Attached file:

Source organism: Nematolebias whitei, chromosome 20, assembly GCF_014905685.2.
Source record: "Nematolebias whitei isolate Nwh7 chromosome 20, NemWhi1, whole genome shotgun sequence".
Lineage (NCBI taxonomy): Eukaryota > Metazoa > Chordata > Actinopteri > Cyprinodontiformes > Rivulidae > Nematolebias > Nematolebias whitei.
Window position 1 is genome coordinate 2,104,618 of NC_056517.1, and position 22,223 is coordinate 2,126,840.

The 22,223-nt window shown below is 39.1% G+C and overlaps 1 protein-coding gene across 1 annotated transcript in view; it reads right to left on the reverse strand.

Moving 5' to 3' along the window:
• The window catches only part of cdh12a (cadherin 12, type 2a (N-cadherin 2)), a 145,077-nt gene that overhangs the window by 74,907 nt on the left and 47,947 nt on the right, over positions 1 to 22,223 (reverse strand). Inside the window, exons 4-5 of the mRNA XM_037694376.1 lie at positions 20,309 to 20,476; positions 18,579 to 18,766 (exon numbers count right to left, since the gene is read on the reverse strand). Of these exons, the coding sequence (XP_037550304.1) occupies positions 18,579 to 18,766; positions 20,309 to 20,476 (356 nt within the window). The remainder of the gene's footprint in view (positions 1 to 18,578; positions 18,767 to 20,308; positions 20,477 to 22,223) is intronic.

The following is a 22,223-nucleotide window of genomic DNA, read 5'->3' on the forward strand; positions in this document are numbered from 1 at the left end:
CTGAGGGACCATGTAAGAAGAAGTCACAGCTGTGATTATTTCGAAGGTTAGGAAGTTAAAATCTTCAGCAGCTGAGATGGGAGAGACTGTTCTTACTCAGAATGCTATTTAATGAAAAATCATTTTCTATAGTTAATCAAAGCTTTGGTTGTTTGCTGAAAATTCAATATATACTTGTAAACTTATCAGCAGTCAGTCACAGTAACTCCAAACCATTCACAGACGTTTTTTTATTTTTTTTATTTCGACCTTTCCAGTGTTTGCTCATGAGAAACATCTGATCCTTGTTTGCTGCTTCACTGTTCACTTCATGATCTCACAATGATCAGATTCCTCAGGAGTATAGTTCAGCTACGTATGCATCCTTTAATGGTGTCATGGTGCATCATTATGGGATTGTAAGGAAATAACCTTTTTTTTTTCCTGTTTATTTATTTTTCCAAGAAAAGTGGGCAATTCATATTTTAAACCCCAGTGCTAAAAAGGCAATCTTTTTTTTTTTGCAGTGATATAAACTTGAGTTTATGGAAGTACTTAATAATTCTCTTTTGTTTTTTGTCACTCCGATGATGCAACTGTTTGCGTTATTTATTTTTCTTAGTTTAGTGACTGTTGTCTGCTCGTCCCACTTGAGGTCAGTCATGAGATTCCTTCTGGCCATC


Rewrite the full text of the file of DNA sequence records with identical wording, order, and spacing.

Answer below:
Source organism: Nematolebias whitei, chromosome 20, assembly GCF_014905685.2.
Source record: "Nematolebias whitei isolate Nwh7 chromosome 20, NemWhi1, whole genome shotgun sequence".
Lineage (NCBI taxonomy): Eukaryota > Metazoa > Chordata > Actinopteri > Cyprinodontiformes > Rivulidae > Nematolebias > Nematolebias whitei.
Window position 1 is genome coordinate 2,104,618 of NC_056517.1, and position 22,223 is coordinate 2,126,840.

The 22,223-nt window shown below is 39.1% G+C and overlaps 1 protein-coding gene across 1 annotated transcript in view; it reads right to left on the reverse strand.

Moving 5' to 3' along the window:
• The window catches only part of cdh12a (cadherin 12, type 2a (N-cadherin 2)), a 145,077-nt gene that overhangs the window by 74,907 nt on the left and 47,947 nt on the right, over positions 1 to 22,223 (reverse strand). Inside the window, exons 4-5 of the mRNA XM_037694376.1 lie at positions 20,309 to 20,476; positions 18,579 to 18,766 (exon numbers count right to left, since the gene is read on the reverse strand). Of these exons, the coding sequence (XP_037550304.1) occupies positions 18,579 to 18,766; positions 20,309 to 20,476 (356 nt within the window). The remainder of the gene's footprint in view (positions 1 to 18,578; positions 18,767 to 20,308; positions 20,477 to 22,223) is intronic.

The following is a 22,223-nucleotide window of genomic DNA, read 5'->3' on the forward strand; positions in this document are numbered from 1 at the left end:
CTGAGGGACCATGTAAGAAGAAGTCACAGCTGTGATTATTTCGAAGGTTAGGAAGTTAAAATCTTCAGCAGCTGAGATGGGAGAGACTGTTCTTACTCAGAATGCTATTTAATGAAAAATCATTTTCTATAGTTAATCAAAGCTTTGGTTGTTTGCTGAAAATTCAATATATACTTGTAAACTTATCAGCAGTCAGTCACAGTAACTCCAAACCATTCACAGACGTTTTTTTATTTTTTTTATTTCGACCTTTCCAGTGTTTGCTCATGAGAAACATCTGATCCTTGTTTGCTGCTTCACTGTTCACTTCATGATCTCACAATGATCAGATTCCTCAGGAGTATAGTTCAGCTACGTATGCATCCTTTAATGGTGTCATGGTGCATCATTATGGGATTGTAAGGAAATAACCTTTTTTTTTTCCTGTTTATTTATTTTTCCAAGAAAAGTGGGCAATTCATATTTTAAACCCCAGTGCTAAAAAGGCAATCTTTTTTTTTTTGCAGTGATATAAACTTGAGTTTATGGAAGTACTTAATAATTCTCTTTTGTTTTTTGTCACTCCGATGATGCAACTGTTTGCGTTATTTATTTTTCTTAGTTTAGTGACTGTTGTCTGCTCGTCCCACTTGAGGTCAGTCATGAGATTCCTTCTGGCCATC